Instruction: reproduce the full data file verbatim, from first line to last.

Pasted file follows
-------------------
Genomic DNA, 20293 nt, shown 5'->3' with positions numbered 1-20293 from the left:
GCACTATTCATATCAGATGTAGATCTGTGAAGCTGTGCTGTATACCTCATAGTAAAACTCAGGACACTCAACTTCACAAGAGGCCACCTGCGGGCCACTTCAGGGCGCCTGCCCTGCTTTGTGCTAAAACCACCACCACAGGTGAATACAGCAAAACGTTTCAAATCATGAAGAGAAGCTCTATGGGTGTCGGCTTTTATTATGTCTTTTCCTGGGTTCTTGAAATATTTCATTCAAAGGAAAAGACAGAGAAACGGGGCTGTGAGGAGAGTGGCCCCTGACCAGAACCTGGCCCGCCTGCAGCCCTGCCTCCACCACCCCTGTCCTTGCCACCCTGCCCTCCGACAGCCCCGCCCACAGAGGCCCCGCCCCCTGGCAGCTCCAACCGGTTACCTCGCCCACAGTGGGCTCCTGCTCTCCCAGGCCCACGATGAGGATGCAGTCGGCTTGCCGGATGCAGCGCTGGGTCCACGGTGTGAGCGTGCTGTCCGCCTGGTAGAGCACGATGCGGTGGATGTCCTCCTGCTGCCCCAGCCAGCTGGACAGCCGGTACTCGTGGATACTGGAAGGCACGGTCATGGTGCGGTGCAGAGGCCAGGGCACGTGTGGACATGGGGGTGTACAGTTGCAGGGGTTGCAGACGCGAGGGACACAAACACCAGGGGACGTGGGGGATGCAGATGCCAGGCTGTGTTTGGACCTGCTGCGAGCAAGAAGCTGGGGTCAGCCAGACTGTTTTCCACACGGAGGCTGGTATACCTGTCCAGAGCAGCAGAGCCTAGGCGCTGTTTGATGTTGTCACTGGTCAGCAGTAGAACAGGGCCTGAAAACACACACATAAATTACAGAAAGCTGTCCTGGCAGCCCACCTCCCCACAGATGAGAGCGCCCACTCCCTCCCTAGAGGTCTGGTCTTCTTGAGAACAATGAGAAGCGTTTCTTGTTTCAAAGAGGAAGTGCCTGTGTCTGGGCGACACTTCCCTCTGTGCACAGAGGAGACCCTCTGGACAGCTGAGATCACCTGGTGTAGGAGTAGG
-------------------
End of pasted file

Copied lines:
Genomic DNA, 20293 nt, shown 5'->3' with positions numbered 1-20293 from the left:
GCACTATTCATATCAGATGTAGATCTGTGAAGCTGTGCTGTATACCTCATAGTAAAACTCAGGACACTCAACTTCACAAGAGGCCACCTGCGGGCCACTTCAGGGCGCCTGCCCTGCTTTGTGCTAAAACCACCACCACAGGTGAATACAGCAAAACGTTTCAAATCATGAAGAGAAGCTCTATGGGTGTCGGCTTTTATTATGTCTTTTCCTGGGTTCTTGAAATATTTCATTCAAAGGAAAAGACAGAGAAACGGGGCTGTGAGGAGAGTGGCCCCTGACCAGAACCTGGCCCGCCTGCAGCCCTGCCTCCACCACCCCTGTCCTTGCCACCCTGCCCTCCGACAGCCCCGCCCACAGAGGCCCCGCCCCCTGGCAGCTCCAACCGGTTACCTCGCCCACAGTGGGCTCCTGCTCTCCCAGGCCCACGATGAGGATGCAGTCGGCTTGCCGGATGCAGCGCTGGGTCCACGGTGTGAGCGTGCTGTCCGCCTGGTAGAGCACGATGCGGTGGATGTCCTCCTGCTGCCCCAGCCAGCTGGACAGCCGGTACTCGTGGATACTGGAAGGCACGGTCATGGTGCGGTGCAGAGGCCAGGGCACGTGTGGACATGGGGGTGTACAGTTGCAGGGGTTGCAGACGCGAGGGACACAAACACCAGGGGACGTGGGGGATGCAGATGCCAGGCTGTGTTTGGACCTGCTGCGAGCAAGAAGCTGGGGTCAGCCAGACTGTTTTCCACACGGAGGCTGGTATACCTGTCCAGAGCAGCAGAGCCTAGGCGCTGTTTGATGTTGTCACTGGTCAGCAGTAGAACAGGGCCTGAAAACACACACATAAATTACAGAAAGCTGTCCTGGCAGCCCACCTCCCCACAGATGAGAGCGCCCACTCCCTCCCTAGAGGTCTGGTCTTCTTGAGAACAATGAGAAGCGTTTCTTGTTTCAAAGAGGAAGTGCCTGTGTCTGGGCGACACTTCCCTCTGTGCACAGAGGAGACCCTCTGGACAGCTGAGATCACCTGGTGTAGGAGTAGG